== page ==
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An ambulance transports patients to a hospital from a camp for internally displaced people on the outskirts Mogadishu, Somalia, March 2017. © 2017 REUTERS/Feisal Omar

Two years ago, Gololey village in Somalia’s Middle Shabelle region was shaken to its core by the chilling massacre of eight health workers.

On the afternoon of May 27, 2020, five masked gunmen – four reportedly in government uniforms – abducted seven male health workers from a healthcare clinic run by a nongovernmental organization. They also took a man who ran a nearby pharmacy. The gunmen marched the eight off, blindfolded, leaving their petrified female colleagues behind.

For almost 24 hours the community tried desperately to locate the men. On the afternoon of May 28, their bullet-riddled bodies were found just outside the village.

The killings devastated this small community, which reeled from the loss of their loved ones. Many of the young men, whom their relatives called their greatest hope, supported their families. For months their deaths left the community without greatly needed health care.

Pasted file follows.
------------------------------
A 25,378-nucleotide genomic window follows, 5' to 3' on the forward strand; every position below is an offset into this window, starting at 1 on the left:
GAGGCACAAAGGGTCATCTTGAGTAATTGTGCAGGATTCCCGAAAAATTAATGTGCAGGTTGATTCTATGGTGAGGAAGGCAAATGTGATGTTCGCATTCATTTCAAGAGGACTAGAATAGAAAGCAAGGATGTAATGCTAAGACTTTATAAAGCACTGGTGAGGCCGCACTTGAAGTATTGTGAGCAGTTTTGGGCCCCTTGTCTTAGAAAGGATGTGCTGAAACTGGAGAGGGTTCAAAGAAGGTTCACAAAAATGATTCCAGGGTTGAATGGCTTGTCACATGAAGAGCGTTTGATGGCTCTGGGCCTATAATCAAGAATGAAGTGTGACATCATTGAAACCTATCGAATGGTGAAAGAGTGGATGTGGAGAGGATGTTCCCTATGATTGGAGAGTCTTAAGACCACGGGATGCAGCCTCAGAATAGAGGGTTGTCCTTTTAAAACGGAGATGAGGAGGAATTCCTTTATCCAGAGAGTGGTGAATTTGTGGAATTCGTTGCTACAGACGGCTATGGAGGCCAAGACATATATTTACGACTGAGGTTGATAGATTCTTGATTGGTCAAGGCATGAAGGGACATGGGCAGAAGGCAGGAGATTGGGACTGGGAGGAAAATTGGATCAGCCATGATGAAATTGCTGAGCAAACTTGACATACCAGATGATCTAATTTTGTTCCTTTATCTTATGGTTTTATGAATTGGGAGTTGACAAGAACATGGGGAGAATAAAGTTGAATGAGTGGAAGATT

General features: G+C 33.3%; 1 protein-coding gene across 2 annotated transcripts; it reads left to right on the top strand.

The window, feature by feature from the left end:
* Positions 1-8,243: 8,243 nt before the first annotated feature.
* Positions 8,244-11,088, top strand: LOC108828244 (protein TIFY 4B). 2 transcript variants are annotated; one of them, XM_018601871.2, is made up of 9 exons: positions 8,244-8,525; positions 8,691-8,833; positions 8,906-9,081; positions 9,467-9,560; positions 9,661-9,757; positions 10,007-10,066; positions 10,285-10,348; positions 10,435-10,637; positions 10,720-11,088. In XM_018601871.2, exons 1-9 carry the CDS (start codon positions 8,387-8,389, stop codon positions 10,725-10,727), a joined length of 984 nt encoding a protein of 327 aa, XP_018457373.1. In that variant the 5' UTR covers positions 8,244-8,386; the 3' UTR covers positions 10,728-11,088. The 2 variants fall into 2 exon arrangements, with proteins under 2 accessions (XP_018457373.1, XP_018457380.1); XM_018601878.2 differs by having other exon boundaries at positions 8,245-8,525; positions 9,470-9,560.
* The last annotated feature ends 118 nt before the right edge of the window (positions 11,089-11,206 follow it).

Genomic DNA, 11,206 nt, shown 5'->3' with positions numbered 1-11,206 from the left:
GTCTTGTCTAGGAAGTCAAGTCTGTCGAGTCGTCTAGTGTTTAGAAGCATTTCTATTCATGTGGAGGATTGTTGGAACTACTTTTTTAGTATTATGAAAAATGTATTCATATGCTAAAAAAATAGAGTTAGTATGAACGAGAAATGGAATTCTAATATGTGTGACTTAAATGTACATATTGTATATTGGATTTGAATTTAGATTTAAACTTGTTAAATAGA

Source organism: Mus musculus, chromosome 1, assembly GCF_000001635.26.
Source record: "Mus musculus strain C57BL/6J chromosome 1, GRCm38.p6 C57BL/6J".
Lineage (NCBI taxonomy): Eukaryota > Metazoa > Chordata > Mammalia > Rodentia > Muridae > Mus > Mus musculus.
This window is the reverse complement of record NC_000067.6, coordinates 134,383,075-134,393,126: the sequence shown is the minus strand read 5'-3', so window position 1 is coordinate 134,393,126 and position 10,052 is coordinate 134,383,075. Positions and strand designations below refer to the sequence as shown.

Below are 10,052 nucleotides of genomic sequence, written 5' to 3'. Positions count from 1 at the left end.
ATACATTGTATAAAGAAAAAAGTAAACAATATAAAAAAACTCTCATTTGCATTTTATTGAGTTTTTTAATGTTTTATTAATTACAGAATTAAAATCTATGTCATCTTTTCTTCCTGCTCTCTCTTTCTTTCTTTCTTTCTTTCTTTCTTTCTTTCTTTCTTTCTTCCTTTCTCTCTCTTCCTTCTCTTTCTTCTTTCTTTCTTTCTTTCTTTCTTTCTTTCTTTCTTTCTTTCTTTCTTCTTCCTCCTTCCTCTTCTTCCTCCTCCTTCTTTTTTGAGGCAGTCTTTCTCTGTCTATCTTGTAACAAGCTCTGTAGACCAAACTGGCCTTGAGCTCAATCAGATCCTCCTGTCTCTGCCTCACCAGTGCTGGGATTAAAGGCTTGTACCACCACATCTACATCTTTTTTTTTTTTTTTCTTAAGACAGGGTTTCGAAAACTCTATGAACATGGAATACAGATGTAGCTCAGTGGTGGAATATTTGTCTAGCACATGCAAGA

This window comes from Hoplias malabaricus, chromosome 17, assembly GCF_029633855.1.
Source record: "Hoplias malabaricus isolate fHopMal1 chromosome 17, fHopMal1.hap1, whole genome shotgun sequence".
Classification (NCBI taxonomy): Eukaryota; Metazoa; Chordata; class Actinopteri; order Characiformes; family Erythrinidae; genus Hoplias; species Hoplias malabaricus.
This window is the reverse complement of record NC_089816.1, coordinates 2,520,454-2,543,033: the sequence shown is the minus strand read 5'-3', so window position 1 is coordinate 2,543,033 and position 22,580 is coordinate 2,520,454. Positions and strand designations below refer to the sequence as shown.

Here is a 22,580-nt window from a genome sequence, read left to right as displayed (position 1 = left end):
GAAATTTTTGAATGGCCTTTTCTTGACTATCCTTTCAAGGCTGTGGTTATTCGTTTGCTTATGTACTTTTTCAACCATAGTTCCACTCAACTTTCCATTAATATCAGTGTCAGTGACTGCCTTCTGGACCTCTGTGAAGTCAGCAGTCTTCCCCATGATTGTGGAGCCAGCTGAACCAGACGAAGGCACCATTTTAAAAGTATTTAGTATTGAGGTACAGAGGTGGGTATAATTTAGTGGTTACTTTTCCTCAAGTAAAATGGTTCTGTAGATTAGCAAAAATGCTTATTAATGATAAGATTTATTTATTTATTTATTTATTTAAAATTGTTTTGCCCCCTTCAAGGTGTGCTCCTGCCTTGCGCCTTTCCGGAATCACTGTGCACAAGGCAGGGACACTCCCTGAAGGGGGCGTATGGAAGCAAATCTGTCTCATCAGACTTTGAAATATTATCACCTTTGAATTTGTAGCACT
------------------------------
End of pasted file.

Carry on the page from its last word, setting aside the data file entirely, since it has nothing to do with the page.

The killings also sent shockwaves throughout the country.

Both regional authorities and the government in Mogadishu initiated investigations. But two years on, despite the reported involvement of government security forces in the killings, nothing has come from those investigations. The then-regional president had established an investigation committee and promised it would release its findings within 30 days. But this never happened. Nor have any results of the investigation by the federal Somali Police Force’s Criminal Investigations Department (CID) been shared.

Relatives and colleagues of the seven health workers repeatedly called for justice. Several of their colleagues who witnessed the abductions testified to investigators in difficult circumstances. One female colleague told us at the time: “I was stressed for a long time. You can understand how it feels to miss your colleagues who were working alongside you; we hope one day they will get justice.”

Besides this particularly horrific incident, other investigations into killings and enforced disappearances of civilians in recent years have also not been concluded, allowing impunity to prevail and leaving relatives with no answers.

Somalia’s new president, Hassan Sheikh Mohamud, has committed to making legal and judicial reforms a priority. He can start by ordering the review of pending federal government investigations into serious incidents of attacks on civilians. And the many relatives and colleagues of the Gololey massacre victims deserve investigation updates.

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